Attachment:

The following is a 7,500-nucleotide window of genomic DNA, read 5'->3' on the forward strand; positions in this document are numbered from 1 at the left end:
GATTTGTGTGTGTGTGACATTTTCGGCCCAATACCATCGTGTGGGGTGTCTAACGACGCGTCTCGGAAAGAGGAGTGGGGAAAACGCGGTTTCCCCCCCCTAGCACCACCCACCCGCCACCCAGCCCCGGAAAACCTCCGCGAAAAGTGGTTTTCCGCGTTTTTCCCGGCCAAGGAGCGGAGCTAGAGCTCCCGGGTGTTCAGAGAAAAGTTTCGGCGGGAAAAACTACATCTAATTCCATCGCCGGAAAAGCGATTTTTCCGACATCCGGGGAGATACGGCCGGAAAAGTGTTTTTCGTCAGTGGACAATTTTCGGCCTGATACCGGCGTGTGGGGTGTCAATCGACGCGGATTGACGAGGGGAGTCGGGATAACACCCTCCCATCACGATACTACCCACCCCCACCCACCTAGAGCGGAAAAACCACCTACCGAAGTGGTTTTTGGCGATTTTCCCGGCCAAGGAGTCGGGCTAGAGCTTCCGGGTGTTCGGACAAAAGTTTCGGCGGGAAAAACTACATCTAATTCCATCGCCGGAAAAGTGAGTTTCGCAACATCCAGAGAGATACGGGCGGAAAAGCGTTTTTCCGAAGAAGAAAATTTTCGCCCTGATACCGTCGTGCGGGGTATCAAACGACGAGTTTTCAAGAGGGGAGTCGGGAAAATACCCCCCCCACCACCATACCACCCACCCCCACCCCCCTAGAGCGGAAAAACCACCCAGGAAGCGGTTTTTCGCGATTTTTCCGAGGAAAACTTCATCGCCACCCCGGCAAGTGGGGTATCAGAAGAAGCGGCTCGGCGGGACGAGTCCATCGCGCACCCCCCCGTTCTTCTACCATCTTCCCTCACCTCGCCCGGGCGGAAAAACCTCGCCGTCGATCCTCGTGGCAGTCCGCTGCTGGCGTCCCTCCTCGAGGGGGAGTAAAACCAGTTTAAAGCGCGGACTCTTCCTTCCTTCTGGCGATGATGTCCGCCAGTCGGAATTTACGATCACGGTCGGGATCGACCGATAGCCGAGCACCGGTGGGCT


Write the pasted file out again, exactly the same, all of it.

The following is a 7,500-nucleotide window of genomic DNA, read 5'->3' on the forward strand; positions in this document are numbered from 1 at the left end:
GATTTGTGTGTGTGTGACATTTTCGGCCCAATACCATCGTGTGGGGTGTCTAACGACGCGTCTCGGAAAGAGGAGTGGGGAAAACGCGGTTTCCCCCCCCTAGCACCACCCACCCGCCACCCAGCCCCGGAAAACCTCCGCGAAAAGTGGTTTTCCGCGTTTTTCCCGGCCAAGGAGCGGAGCTAGAGCTCCCGGGTGTTCAGAGAAAAGTTTCGGCGGGAAAAACTACATCTAATTCCATCGCCGGAAAAGCGATTTTTCCGACATCCGGGGAGATACGGCCGGAAAAGTGTTTTTCGTCAGTGGACAATTTTCGGCCTGATACCGGCGTGTGGGGTGTCAATCGACGCGGATTGACGAGGGGAGTCGGGATAACACCCTCCCATCACGATACTACCCACCCCCACCCACCTAGAGCGGAAAAACCACCTACCGAAGTGGTTTTTGGCGATTTTCCCGGCCAAGGAGTCGGGCTAGAGCTTCCGGGTGTTCGGACAAAAGTTTCGGCGGGAAAAACTACATCTAATTCCATCGCCGGAAAAGTGAGTTTCGCAACATCCAGAGAGATACGGGCGGAAAAGCGTTTTTCCGAAGAAGAAAATTTTCGCCCTGATACCGTCGTGCGGGGTATCAAACGACGAGTTTTCAAGAGGGGAGTCGGGAAAATACCCCCCCCACCACCATACCACCCACCCCCACCCCCCTAGAGCGGAAAAACCACCCAGGAAGCGGTTTTTCGCGATTTTTCCGAGGAAAACTTCATCGCCACCCCGGCAAGTGGGGTATCAGAAGAAGCGGCTCGGCGGGACGAGTCCATCGCGCACCCCCCCGTTCTTCTACCATCTTCCCTCACCTCGCCCGGGCGGAAAAACCTCGCCGTCGATCCTCGTGGCAGTCCGCTGCTGGCGTCCCTCCTCGAGGGGGAGTAAAACCAGTTTAAAGCGCGGACTCTTCCTTCCTTCTGGCGATGATGTCCGCCAGTCGGAATTTACGATCACGGTCGGGATCGACCGATAGCCGAGCACCGGTGGGCT